Closer than they appear: A Bayesian perspective on individuallevel heterogeneity in risk assessment
Risk assessment instruments are used across the criminal justice system ...
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Irrational Exuberance: Correcting Bias in Probability Estimates
We consider the common setting where one observes probability estimates ...
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Imprecise Probability for Multiparty Session Types in Process Algebra
In this paper we introduce imprecise probability for session types. More...
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On The RadonNikodym Spectral Approach With Optimal Clustering
Problems of interpolation, classification, and clustering are considered...
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Pixelate to communicate: visualising uncertainty in maps of disease risk and other spatial continua
Maps have long been been used to visualise estimates of spatial variable...
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Pignistic Probability Transforms for Mixes of Low and HighProbability Events
In some real world information fusion situations, time critical decision...
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Presenting the Probabilities of Different Effect Sizes: Towards a Better Understanding and Communication of Statistical Uncertainty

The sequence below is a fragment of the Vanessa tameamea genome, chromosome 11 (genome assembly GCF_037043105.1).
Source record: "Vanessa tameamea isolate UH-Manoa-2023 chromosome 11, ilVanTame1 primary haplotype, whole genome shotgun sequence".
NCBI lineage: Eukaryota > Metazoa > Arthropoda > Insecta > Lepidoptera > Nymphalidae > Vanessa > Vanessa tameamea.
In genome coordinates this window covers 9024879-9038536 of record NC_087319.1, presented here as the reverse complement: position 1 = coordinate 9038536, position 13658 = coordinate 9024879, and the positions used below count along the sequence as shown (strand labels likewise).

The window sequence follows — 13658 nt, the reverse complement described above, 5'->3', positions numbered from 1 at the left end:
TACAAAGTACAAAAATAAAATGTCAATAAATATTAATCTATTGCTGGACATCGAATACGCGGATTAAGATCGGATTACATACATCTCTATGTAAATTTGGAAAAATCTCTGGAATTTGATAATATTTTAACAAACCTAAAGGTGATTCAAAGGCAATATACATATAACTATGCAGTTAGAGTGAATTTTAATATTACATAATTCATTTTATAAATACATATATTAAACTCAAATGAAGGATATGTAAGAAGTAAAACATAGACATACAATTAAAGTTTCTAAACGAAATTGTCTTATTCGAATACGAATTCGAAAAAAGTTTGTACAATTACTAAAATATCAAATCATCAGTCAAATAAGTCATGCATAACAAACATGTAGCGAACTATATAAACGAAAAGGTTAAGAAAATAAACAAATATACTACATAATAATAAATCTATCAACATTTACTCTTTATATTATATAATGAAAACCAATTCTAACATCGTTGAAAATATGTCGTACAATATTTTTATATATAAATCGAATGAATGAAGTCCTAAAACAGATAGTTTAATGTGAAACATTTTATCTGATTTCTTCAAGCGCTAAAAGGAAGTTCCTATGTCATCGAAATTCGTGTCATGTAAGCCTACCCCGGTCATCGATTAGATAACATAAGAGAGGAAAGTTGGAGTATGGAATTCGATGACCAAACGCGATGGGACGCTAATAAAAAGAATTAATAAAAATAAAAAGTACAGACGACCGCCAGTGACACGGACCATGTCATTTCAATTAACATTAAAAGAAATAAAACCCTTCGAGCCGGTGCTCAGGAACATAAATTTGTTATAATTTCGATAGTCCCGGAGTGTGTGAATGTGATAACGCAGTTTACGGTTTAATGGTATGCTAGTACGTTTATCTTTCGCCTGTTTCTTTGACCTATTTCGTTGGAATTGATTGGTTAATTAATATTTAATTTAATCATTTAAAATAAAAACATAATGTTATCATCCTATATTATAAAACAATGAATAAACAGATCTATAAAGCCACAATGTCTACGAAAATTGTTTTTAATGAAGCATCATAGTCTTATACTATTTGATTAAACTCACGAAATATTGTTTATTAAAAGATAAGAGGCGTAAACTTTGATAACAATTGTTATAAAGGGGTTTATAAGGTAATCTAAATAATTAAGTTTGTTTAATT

How should social scientists understand and communicate the uncertainty ...
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The FLOod Probability Interpolation Tool (FLOPIT): Improving Spatial Flood Probability Quantification and Communication Through Higher Resolution Mapping
Understanding flood probabilities is essential to making sound decisions about floodrisk management. Many people rely on flood probability maps to inform decisions about purchasing flood insurance, buying or selling realestate, floodproofing a house, or managing floodplain development. Current flood probability maps typically use flood zones (for example the 1 in 100 or 1 in 500year flood zones) to communicate flooding probabilities. However, this choice of communication format can miss important details and lead to biased risk assessments. Here we develop, test, and demonstrate the FLOod Probability Interpolation Tool (FLOPIT). FLOPIT interpolates flood probabilities between water surface elevation to produce continuous floodprobability maps. We show that FLOPIT can be relatively easily applied to existing datasets used to create flood zones. Using publicly available data from the Federal Emergency Management Agency (FEMA) flood risk databases as well as state and national datasets, we produce continuous floodprobability maps at three example locations in the United States: Houston (TX), Muncy (PA), and Selinsgrove (PA). We find that the discrete flood zones generally communicate substantially lower flood probabilities than the continuous estimates.
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